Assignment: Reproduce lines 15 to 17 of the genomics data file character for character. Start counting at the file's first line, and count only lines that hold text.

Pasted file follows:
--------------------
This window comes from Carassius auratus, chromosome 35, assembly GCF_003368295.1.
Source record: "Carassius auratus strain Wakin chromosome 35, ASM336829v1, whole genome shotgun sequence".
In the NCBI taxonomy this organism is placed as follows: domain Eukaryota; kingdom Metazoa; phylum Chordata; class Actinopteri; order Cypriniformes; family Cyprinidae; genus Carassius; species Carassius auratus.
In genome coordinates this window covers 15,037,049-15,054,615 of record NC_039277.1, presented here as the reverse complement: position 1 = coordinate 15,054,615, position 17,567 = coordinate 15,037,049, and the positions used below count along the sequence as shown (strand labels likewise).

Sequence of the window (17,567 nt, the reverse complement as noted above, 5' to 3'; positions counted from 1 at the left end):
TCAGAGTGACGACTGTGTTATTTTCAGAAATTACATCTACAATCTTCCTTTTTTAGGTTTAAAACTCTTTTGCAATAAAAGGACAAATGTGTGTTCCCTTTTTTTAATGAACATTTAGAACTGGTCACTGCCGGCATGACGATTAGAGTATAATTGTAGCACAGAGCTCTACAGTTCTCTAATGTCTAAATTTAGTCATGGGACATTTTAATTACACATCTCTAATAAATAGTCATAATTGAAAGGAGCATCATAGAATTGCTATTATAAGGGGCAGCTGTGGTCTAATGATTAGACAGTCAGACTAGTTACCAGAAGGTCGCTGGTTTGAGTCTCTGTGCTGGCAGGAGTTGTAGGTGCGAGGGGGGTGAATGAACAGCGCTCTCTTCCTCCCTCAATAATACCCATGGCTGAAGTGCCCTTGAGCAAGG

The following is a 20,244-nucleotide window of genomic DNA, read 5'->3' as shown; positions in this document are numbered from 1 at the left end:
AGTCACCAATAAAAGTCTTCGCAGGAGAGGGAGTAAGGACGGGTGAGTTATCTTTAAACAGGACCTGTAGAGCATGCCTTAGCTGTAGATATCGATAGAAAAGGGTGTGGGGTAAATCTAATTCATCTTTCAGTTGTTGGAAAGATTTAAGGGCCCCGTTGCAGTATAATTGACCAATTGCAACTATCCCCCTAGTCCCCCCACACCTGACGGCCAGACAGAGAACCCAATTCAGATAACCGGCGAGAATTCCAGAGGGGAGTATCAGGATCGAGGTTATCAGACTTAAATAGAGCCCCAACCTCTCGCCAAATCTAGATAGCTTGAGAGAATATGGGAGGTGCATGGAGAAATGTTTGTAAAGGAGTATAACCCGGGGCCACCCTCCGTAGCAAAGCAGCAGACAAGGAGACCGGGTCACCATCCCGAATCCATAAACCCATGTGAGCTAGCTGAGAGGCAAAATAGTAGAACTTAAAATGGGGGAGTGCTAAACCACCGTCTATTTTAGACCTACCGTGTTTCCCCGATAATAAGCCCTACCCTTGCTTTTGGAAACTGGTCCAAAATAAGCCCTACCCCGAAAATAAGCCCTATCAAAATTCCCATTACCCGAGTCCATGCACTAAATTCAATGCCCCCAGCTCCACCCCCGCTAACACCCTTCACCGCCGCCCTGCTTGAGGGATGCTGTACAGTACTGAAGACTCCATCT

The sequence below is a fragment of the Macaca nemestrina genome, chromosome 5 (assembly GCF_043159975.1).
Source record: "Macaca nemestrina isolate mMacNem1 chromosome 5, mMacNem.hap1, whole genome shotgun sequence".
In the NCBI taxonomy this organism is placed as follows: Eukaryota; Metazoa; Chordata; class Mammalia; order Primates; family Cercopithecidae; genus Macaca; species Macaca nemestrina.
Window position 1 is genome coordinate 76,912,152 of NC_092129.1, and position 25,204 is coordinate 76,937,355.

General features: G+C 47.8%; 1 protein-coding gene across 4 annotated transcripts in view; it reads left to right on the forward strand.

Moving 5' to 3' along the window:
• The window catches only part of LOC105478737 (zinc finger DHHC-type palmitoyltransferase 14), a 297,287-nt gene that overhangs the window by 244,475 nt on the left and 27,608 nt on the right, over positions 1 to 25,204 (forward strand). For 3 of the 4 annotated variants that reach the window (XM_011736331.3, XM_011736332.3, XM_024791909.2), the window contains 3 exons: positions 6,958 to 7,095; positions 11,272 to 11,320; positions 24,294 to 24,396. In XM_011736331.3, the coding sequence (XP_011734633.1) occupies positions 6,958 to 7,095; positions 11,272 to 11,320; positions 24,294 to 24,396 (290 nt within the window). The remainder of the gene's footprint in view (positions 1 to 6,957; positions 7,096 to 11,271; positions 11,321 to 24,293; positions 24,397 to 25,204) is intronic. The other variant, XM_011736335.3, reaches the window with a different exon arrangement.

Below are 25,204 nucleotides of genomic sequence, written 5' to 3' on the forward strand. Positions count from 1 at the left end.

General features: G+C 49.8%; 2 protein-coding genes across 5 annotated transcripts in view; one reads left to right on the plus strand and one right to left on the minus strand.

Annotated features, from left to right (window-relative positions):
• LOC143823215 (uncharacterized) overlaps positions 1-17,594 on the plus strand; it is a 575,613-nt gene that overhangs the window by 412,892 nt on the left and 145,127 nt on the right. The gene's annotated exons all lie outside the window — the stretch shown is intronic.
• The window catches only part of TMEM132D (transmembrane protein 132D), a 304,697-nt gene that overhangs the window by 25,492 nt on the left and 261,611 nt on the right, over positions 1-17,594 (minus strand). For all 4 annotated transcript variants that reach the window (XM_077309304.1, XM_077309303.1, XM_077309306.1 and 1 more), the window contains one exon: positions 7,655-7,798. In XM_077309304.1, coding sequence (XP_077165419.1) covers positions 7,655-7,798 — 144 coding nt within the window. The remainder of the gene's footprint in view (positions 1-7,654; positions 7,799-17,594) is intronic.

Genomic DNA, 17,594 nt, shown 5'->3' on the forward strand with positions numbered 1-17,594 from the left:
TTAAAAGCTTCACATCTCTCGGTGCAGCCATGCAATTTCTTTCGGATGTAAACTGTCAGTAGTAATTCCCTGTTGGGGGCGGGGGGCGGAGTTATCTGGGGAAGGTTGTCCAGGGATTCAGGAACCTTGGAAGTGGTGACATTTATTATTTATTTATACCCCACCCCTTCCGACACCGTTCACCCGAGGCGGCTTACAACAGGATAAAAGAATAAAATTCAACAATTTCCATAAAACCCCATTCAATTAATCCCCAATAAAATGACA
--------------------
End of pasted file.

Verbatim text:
• The window catches only part of LOC105478737 (zinc finger DHHC-type palmitoyltransferase 14), a 297,287-nt gene that overhangs the window by 244,475 nt on the left and 27,608 nt on the right, over positions 1 to 25,204 (forward strand). For 3 of the 4 annotated variants that reach the window (XM_011736331.3, XM_011736332.3, XM_024791909.2), the window contains 3 exons: positions 6,958 to 7,095; positions 11,272 to 11,320; positions 24,294 to 24,396. In XM_011736331.3, the coding sequence (XP_011734633.1) occupies positions 6,958 to 7,095; positions 11,272 to 11,320; positions 24,294 to 24,396 (290 nt within the window). The remainder of the gene's footprint in view (positions 1 to 6,957; positions 7,096 to 11,271; positions 11,321 to 24,293; positions 24,397 to 25,204) is intronic. The other variant, XM_011736335.3, reaches the window with a different exon arrangement.

Below are 25,204 nucleotides of genomic sequence, written 5' to 3' on the forward strand. Positions count from 1 at the left end.

General features: G+C 49.8%; 2 protein-coding genes across 5 annotated transcripts in view; one reads left to right on the plus strand and one right to left on the minus strand.